CCP Virus May Have Infected 10 Times More Americans Than Known: CDC

As many as 20 million Americans have contracted the coronavirus, a figure nearly 10 higher than the more than 2.4 million cases that have been confirmed.
CCP Virus May Have Infected 10 Times More Americans Than Known: CDC
(L-R) Dr. Anthony Fauci, director of the National Institute for Allergy and Infectious Diseases, Dr. Robert Redfield, director of the Centers for Disease Control and Prevention, and Ranking Member Greg Walden (R-OR) talk after after testifying during a House Energy and Commerce Committee hearing on the Trump Administration's Response to the COVID-19 Pandemic, on Capitol Hill in Washington, DC, on June 23, 2020. (Photo by Kevin Dietsch/various sources/AFP via Getty Images)
Katabella Roberts

As many as 20 million Americans may have contracted the CCP virus, a figure nearly 10 higher than the more than 2.4 million cases that have been confirmed, the Centers for Disease Control and Prevention (CDC) said Thursday.

In a briefing with reporters Thursday, CDC Director Dr. Robert Redfield said surveys of blood samples taken nationwide, some by the CDC and others from blood donations and other sources, suggest that millions of Americans may have contracted the virus either without knowing it or by being asymptomatic carriers.

For every one confirmed case, Redfield said, the CDC estimates that 10 more people have been infected, and noted that the virus causes a lot of asymptomatic infection.

“It’s clear that many individuals in this nation are still susceptible,” Redfield, said. “Our best estimate right now is that for every case that was reported, there actually are 10 more infections.”

More than 2.4 million Americans have tested positive for the CCP virus, according to the Johns Hopkins University of Medicine, which is tracking the pandemic.

Previously, officials at the Centers for Disease Control and Prevention and the nation’s infectious disease expert, Anthony Fauci, have said as many as 25 percent of infected people might not have symptoms.

Also on Thursday, the CDC updated and expanded its list of who is at increased risk for getting severely ill from COVID-19.

While older adults and people with underlying medical conditions remain at increased risk for severe illness, the CDC removed the specific age threshold for its “older adult” classification and is now warning that “among adults, risk increases steadily as you age, and it’s not just those over the age of 65 who are at increased risk for severe illness.”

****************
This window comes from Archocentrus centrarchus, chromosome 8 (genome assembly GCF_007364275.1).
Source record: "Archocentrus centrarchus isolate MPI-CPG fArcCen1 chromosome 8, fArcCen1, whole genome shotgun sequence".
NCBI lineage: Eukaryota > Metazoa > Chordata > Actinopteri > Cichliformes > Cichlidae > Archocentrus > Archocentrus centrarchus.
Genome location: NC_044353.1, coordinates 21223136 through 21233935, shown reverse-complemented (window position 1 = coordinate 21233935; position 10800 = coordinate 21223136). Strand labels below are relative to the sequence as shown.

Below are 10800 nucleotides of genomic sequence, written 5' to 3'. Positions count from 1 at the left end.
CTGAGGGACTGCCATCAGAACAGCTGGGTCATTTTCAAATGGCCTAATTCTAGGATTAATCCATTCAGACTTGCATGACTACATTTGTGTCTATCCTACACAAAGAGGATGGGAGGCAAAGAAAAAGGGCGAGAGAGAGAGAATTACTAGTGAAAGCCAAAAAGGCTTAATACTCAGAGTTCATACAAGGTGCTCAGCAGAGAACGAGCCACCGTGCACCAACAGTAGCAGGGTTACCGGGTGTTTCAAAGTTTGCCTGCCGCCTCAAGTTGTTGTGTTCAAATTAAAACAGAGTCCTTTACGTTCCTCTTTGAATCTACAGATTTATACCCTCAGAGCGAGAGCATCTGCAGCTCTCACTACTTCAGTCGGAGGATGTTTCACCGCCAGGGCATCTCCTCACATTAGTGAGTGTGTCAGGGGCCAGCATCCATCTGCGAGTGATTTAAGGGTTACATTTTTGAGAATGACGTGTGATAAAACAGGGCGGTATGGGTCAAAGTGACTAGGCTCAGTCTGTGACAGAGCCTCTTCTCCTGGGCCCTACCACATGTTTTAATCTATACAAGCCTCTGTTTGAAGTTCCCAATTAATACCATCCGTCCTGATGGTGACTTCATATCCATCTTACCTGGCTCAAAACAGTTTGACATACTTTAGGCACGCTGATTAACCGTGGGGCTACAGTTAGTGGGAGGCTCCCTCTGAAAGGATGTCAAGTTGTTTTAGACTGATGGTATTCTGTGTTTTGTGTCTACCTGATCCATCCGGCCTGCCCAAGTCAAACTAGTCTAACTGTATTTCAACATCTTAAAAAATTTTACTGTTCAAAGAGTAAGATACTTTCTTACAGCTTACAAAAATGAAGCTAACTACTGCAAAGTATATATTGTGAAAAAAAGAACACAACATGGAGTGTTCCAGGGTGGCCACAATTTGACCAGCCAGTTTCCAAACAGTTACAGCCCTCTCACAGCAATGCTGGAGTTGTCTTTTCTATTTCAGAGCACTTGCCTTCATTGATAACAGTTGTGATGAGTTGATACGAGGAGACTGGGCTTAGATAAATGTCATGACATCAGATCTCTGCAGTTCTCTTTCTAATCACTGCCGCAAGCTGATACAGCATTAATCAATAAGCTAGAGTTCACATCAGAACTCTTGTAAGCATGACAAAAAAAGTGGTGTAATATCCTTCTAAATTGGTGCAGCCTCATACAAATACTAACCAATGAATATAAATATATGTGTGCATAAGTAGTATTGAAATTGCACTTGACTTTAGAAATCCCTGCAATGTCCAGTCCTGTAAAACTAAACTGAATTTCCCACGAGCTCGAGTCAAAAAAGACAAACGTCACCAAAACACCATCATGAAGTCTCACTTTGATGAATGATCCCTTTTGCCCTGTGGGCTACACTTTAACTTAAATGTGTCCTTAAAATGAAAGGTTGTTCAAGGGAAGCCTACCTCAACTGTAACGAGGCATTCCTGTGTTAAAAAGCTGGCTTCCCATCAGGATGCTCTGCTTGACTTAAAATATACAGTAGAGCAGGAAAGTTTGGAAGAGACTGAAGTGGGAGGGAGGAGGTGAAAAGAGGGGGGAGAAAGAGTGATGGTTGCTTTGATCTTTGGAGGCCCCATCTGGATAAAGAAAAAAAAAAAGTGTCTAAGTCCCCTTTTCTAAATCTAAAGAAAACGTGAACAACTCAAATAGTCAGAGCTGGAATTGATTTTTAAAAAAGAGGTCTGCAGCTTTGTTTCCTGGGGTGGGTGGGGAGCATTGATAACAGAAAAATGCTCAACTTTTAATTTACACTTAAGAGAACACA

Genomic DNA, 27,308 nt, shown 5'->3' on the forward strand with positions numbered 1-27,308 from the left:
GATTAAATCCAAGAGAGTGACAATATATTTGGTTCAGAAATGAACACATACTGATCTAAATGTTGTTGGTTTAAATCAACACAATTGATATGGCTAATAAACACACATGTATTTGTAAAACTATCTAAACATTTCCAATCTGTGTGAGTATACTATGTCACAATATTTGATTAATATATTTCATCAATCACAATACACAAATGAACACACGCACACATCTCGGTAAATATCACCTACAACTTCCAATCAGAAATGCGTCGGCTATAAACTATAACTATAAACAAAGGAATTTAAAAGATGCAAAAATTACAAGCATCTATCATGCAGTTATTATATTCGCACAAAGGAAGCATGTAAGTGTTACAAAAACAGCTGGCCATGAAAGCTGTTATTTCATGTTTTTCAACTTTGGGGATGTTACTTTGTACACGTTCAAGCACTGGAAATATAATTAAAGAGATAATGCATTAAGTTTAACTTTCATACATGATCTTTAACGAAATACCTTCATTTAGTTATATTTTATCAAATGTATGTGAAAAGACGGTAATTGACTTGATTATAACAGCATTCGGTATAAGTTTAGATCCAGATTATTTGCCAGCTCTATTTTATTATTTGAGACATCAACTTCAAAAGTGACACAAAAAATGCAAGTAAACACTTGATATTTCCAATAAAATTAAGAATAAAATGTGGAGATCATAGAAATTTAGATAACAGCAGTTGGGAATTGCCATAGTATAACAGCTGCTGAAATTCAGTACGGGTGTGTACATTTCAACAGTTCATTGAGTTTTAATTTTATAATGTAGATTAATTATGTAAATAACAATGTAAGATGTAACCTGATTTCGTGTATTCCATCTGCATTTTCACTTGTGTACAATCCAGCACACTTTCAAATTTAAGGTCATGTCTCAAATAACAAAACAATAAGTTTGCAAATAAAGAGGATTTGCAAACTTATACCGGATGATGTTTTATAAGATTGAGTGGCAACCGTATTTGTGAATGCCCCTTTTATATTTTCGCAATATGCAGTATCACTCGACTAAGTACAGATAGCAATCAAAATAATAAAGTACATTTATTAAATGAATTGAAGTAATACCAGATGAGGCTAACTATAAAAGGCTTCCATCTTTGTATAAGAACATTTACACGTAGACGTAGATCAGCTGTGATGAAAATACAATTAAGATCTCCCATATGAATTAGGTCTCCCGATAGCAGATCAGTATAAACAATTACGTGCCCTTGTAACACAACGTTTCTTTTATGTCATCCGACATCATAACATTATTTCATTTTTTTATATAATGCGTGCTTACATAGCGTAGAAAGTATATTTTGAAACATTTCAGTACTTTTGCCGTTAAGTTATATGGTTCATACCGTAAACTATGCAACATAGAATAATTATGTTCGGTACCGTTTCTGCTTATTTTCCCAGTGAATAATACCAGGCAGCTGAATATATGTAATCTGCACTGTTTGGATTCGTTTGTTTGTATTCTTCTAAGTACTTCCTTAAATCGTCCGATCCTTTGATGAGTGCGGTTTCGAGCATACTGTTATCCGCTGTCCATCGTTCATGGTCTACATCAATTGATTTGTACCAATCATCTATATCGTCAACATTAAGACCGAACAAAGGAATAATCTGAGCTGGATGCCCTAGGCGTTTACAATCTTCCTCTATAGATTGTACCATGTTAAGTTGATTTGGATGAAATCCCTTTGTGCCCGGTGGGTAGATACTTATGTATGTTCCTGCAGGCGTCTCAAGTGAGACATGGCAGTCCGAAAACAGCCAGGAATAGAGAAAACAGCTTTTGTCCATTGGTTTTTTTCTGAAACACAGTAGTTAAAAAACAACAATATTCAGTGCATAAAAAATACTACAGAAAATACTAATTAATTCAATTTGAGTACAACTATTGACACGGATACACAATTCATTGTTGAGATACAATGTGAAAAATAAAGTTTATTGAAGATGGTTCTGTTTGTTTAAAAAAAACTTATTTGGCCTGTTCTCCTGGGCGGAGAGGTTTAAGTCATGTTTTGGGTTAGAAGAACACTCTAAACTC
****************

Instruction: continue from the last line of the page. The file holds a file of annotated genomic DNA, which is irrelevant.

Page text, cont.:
Additionally, the agency updated the list of underlying medical conditions that increase a person’s risk of severe illness, regardless of age. The list includes individuals suffering from chronic kidney disease, COPD (chronic obstructive pulmonary disease), immunocompromised state (weakened immune system) from solid organ transplant, obesity (body mass index [BMI] of 30 or higher, serious heart conditions, such as heart failure, coronary artery disease, or cardiomyopathies, sickle cell disease, and type 2 diabetes mellitus.

“These changes increase the number of people who fall into higher risk groups,” the CDC said in a press release. “An estimated 60 percent of American adults have at least one chronic medical condition. Obesity is one of the most common underlying conditions that increases one’s risk for severe illness—with about 40 percent of U.S. adults having obesity.  The more underlying medical conditions people have, the higher their risk.”

During Thursday’s press briefing, Redfield explained that while the past few weeks saw cases begin to trend downwards, “there are a number of states across the united states, particularly in the Southeast and Southwest that are seeing increases.”

The CDC is closely monitoring these increases and has delayed sending more than 100 staff to more than 20 states, including those states seeing increases, to support the state and local health officials.

Red field urged those individuals at higher risk of contracting COVID-19, as well as those people living with or caring for them, continue to maintain social distancing measures.

“We recommend limiting contact with others, as such as possible, restricting contacts to a small number of people who are willing to take measures to reduce the risk of becoming infected. When you must go out into the community, being in contact with a few people is better than many, shorter period are better than longer and contact at greater distance, at least 6 feet, are better than closer,” he said.

The number of CCP virus cases across the United States continues to surge, especially in states like Arizona, Florida, Hawaii, Kansas, Nevada, Ohio, Oklahoma, South Carolina, Texas, and West Virginia. Hospitalizations are also on the rise in these states. However, New York Gov. Andrew Cuomo (D) said Thursday that his state was treating fewer than 1,000 COVID-19 patients in hospitals, after the number of hospitalized cases dipped for the first time since mid-March.

Hospitalizations are also declining in Connecticut, Washington D.C., Illinois, Indiana, Maryland, Massachusetts, New Hampshire, New Jersey, Pennsylvania, and Rhode Island, as well.

Vice President Mike Pence will be holding an in-person White House CCP virus task force briefing on Friday, the first in two months.